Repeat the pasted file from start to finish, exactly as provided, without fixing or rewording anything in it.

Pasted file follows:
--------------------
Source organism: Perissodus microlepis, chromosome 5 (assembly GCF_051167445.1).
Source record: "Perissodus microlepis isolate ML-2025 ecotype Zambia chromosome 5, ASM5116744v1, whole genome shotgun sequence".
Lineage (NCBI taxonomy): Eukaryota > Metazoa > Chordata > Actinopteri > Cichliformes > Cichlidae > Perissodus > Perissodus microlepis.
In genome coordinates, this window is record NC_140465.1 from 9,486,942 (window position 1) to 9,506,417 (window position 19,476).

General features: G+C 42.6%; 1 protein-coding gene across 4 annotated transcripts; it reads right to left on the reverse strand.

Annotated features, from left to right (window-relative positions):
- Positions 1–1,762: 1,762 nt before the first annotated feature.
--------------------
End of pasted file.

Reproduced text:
Source organism: Perissodus microlepis, chromosome 5 (assembly GCF_051167445.1).
Source record: "Perissodus microlepis isolate ML-2025 ecotype Zambia chromosome 5, ASM5116744v1, whole genome shotgun sequence".
Lineage (NCBI taxonomy): Eukaryota > Metazoa > Chordata > Actinopteri > Cichliformes > Cichlidae > Perissodus > Perissodus microlepis.
In genome coordinates, this window is record NC_140465.1 from 9,486,942 (window position 1) to 9,506,417 (window position 19,476).

General features: G+C 42.6%; 1 protein-coding gene across 4 annotated transcripts; it reads right to left on the reverse strand.

Annotated features, from left to right (window-relative positions):
- Positions 1–1,762: 1,762 nt before the first annotated feature.